White Night of the Moon

White Gala photo by Kristin Bjarnadottir

Clam Gallas Palace, an early XVIII c baroque edifice in Old Town which once saw grand balls with Mozart himself, and was more recently used to house city archives, is all splendor of white and gold. No wonder that it’s traditionally used by Tango Alchemie for the White Milonga. An enfilade of ornate halls leads to the main ballroom – but the white-clad tangeros are dancing in every room, big and small! And one of the first dancers to greet is Balbeska, a long-time virtual acquaintance who first introduced me to Poemas del río Wang, and whose poetic Prague travelogue of 2012 prompted us to go to Alchemie-2013. So nice to meet you in realspace at last!

At midnight, in the fountain courtyard of the Palace, the tangueros greet the change of Zodiac signs with a magic dance of lights of La Brujeria of St. Petersburg, Russia, which culminates when the candles pass from the hands of the dancers into the hands of their bewitched spectators who then join in and pass on the light – and when the music is finally over, all of us return upstairs for more tango and chat with new friends.

Red Night of the Sun

In 2013, the rest of the Gala Balls of the Alchemie got shifted to “daytime hours” – they were over by 9 in the evening, unfashionably early for the dyed-in-the-wool tangueros like us. So we usually showed up just for the last hour or two. But it was only the beginning of the night when you could keep on dancing until after sunrise. Before the Gala Milonga, there was, at last, a chance to dance on the streets of Prague, and to live bandoneon music of Maximiliano (the city’s resident street bandoneonist) at that! We met “at the Horse at Venceslaus Square” – the one which is standing upright near the National Museum, not the other horse which is suspended upside down with Saint Venceslaus perched over its belly, inside a famous pub just down the square.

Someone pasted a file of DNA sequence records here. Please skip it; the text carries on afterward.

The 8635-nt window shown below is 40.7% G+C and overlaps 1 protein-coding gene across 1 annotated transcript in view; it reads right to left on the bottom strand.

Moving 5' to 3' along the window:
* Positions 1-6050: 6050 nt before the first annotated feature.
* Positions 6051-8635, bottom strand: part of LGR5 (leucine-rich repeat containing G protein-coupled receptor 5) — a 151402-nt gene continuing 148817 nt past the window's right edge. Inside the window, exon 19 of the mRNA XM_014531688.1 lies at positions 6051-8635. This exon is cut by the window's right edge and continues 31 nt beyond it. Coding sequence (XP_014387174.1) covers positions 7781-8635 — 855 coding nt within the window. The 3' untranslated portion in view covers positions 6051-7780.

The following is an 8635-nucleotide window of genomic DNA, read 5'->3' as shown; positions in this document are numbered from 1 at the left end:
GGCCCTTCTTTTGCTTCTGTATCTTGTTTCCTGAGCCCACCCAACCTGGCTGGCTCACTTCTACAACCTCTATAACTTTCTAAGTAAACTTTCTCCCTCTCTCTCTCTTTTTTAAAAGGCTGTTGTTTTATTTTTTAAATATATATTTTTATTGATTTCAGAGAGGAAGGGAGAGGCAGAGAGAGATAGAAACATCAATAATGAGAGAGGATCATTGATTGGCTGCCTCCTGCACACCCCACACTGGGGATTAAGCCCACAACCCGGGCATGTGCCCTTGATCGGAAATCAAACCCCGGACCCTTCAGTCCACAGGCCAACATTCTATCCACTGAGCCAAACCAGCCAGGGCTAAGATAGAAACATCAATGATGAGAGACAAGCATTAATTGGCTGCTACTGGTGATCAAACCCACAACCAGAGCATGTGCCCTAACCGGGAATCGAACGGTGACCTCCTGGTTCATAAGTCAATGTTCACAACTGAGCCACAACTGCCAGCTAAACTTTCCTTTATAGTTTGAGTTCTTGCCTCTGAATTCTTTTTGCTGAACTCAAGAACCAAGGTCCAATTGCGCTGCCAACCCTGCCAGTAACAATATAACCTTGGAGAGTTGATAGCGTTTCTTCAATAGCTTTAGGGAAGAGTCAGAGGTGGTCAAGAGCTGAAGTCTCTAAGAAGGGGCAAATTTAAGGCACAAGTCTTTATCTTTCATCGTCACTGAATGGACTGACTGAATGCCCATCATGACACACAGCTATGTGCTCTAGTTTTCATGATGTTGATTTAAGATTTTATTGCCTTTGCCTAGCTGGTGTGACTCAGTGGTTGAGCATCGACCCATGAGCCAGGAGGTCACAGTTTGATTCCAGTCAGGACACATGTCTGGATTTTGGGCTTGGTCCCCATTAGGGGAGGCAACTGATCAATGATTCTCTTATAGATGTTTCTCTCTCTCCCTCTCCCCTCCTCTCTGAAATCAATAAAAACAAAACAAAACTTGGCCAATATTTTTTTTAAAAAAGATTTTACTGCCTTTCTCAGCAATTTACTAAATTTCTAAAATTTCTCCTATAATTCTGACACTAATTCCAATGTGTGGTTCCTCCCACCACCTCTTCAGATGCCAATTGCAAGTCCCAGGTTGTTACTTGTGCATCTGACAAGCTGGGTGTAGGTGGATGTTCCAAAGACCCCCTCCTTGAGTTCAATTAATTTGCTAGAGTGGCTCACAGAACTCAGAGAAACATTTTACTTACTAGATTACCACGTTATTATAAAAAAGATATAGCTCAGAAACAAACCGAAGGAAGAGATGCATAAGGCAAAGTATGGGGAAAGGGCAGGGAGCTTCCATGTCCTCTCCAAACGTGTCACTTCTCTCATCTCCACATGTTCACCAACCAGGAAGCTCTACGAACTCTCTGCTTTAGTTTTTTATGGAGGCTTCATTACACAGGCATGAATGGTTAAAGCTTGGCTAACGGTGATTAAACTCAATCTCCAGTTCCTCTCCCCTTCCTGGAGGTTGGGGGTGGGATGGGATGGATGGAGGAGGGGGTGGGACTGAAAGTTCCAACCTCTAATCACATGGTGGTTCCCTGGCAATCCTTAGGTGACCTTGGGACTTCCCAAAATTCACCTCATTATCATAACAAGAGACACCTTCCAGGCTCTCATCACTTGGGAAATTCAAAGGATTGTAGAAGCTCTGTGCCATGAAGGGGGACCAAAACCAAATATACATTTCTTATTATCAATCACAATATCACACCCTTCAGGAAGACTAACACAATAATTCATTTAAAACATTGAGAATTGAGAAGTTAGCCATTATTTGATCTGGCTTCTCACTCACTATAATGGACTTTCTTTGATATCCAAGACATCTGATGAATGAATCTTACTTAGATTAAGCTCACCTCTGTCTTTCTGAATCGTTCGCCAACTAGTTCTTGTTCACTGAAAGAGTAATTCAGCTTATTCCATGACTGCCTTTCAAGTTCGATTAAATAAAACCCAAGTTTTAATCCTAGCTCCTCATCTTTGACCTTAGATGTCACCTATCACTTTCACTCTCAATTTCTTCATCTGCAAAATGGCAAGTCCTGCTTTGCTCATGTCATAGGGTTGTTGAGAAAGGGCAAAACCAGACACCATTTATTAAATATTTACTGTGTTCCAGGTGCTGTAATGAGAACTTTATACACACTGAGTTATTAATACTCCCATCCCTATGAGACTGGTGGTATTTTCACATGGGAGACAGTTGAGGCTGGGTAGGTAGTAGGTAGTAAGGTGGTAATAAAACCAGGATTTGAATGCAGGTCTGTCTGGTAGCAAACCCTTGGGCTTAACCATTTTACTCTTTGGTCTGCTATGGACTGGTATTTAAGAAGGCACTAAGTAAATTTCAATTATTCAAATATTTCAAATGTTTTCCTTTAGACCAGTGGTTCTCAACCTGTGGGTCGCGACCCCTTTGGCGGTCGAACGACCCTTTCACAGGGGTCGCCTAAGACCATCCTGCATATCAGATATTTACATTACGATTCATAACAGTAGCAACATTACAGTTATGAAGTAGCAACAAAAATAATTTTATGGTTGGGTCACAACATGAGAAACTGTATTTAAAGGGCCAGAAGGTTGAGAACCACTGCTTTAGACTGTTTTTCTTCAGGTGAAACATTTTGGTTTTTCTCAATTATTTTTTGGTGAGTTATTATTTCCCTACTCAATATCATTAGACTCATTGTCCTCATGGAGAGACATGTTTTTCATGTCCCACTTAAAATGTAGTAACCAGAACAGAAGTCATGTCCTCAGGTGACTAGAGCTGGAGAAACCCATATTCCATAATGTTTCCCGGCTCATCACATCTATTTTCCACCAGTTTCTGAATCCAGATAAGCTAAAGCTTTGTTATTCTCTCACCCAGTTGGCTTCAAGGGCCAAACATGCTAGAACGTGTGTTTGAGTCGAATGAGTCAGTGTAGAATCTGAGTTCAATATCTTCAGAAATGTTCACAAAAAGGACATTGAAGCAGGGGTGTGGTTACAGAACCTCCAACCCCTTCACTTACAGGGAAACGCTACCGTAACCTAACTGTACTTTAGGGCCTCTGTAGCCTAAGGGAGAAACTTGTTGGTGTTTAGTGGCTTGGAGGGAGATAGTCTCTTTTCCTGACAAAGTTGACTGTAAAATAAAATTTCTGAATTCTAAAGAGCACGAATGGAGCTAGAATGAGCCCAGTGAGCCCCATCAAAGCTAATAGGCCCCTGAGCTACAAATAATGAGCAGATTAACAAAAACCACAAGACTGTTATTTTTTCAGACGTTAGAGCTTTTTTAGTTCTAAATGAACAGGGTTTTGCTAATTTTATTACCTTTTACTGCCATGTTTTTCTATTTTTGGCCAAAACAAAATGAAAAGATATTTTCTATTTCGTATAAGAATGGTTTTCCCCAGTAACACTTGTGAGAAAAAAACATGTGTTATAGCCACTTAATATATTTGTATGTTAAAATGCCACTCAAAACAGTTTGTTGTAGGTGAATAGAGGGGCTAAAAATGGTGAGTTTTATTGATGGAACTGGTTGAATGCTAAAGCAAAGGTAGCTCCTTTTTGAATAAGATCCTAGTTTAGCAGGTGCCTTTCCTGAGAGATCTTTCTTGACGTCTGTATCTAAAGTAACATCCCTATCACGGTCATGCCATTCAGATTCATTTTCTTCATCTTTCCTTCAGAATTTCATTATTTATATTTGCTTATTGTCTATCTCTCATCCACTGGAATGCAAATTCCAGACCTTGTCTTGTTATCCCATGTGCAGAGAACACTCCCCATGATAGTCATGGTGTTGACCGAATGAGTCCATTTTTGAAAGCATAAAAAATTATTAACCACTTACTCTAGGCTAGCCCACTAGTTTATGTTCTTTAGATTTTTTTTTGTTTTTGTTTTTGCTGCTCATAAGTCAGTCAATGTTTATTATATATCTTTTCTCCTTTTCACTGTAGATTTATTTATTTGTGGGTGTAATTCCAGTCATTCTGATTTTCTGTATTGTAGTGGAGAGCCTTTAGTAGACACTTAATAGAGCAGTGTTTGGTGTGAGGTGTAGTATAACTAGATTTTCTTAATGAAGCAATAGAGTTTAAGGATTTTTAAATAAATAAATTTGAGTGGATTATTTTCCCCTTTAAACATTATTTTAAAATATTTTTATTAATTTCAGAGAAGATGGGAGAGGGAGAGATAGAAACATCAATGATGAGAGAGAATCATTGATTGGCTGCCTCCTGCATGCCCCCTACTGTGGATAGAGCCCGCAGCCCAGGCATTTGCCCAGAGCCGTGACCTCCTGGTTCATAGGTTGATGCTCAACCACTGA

The Red Night program included a walking-and-dancing tour of the Old Town which got quietly canceled and replaced by a rooftop reception and milonga at the Terrasa at Namesti Respubliki. In a typical chaotic Prague fashion, nobody quite knew the whole story, but still, soon we made our way to this beautiful perch overlooking the whole city, got drinks and gave up on getting food in this scenic but totally overwhelmed establishment, danced a few tandas and went home for a little rest before returning to Slovansky Dum to dance some more, till dawn.

Celestial Night of the Stars

The street dance of the day was supposed to happen at Mustek, “Little Bridge” which once stood over the moat separating Old and New Towns, but at the last moment it was shifted over to Uhelny Trh, a more intimate square just a block away (laissez-fair is how things work in Prague – and with unexpected baskets of strawberries from the organizers this time!) There, Maximiliano’s bandoneon captivated attention of a passerby who happened to be an accordion and garmon collector from Russia, who until this moment didn’t have a clue that such a sister instrument exists. So in a break between dances, I ended up giving a detailed history lecture in Russian, how the German instrument-designer, Herr Band, named bandoneon after himself, how he marketed it for church services as an inexpensive organ replacement, and how, instead of churches, the bandoneon found its calling in the dockside pubs and bordellos of Buenos Aires, where its sound has become synonymous with the sound of tango.